If you have read my last two last blog posts, I have been pulling out some of my treasured memories to my re-introduction to the Côte d’Azur last December – things that you might just not expect to see on the French Riviera.
We know about Picasso and his links to the Côte d’Azur but this little gem is little known to visitors to the Côte d’Azur. Picasso befriended a fellow Spaniard emigré Eugenio Arias, who eventually, after WW2, opened a barber’s shop in Vallauris, close to where Picasso had one of his homes. Picasso became a regular client and even gave him a car so he could travel to Picasso whenever they had an appointment. A warm friendship developed and they reminisced about Spain – Picasso was even his best man when he married Simona Francoual in 1950. When Picasso died, Arias wrapped him in a Spanish cape and sat beside him all night. When Franco died, Arias returned to Spain and donated all the gifts he has received during his years of friendship with Picasso to the local council. You can now visit the subsequent Buitrago’s Picasso Museum. Better still, you can still visit an art gallery formed from Arias Coiffure in Vallauris itself which, touchingly, at the rear, retains elements of the original barbershop as a tribute to Picasso’s friend.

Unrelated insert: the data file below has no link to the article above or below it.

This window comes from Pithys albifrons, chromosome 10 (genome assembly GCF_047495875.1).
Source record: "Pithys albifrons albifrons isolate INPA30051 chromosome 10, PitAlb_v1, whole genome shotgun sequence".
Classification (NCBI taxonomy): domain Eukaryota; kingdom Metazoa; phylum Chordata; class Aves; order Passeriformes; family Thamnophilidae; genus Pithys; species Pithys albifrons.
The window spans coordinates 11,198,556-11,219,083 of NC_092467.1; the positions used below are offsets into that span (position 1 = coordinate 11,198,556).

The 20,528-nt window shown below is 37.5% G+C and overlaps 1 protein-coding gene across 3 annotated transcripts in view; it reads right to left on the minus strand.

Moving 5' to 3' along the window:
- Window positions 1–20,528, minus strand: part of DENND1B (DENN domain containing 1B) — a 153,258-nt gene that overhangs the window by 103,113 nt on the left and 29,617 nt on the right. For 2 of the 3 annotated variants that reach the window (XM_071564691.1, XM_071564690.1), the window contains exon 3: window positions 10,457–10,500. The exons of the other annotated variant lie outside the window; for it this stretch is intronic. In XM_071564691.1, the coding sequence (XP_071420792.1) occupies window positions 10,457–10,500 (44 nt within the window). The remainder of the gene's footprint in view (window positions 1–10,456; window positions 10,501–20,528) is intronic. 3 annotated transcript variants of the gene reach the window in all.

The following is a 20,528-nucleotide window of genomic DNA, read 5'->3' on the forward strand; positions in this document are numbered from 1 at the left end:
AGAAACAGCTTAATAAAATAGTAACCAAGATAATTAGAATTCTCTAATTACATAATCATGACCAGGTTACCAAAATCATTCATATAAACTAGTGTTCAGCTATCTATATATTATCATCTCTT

Around the hillsides of Vallauris, there are thousands of Seville orange trees which originally supplied the nearby Grasse perfume industry. The town is the only one in France that still harvests this spicy, bitter flower in the spring and distills it. I visited Nerolium, an evocative orange growers collective that was formed in 1904 and still sells all the products which are produced from the orange tree – from bitter orange marmalade to a rather delicious mandarin wine.
My final undiscovered gem at this time came on our last evening on the French Riviera. We were driving around one of the many perched villages in the hills of the Côte d’Azur and were struck by an image of a Roman ruin, shining brightly in the late afternoon sunshine. It was, we found out, the Trophy of Augustus, also known as the Trophy of the Alpes to commemorate the conquest of Gaul and his victory over the Ligurians. It’s located in the village of La Turbie, 480 metres above sea level, overlooking Monaco and Monte Carlo and our wonderful guide, Piero, suggested we walk over to his favourite viewing point close by. From here, you can enjoy perhaps the most panoramic of views over the entire French Riviera and on into Italy. Just stunning … and unexpected.
All in all – I just can’t wait to return.
If you want to know more about the French Riviera, click here for the website or follow via social media. Twitter handle: @Visit_Cotedazur and Facebook: Côte d’Azur Tourisme. They are also on Instagram and Pinterest.
Contributor & Photographer: Sue Lowry
Follow A3Traveller on Twitter: @A3Traveller and Sue Lowry on Google +, YouTube, Linkedin, Flickr and Pinterest. I also operate another blog for my company, Magellan PR – http://www.magellanstraits.com. They can be followed on Twitter: @MagellanPR, on Google+, on YouTube, on Pinterest and on Facebook.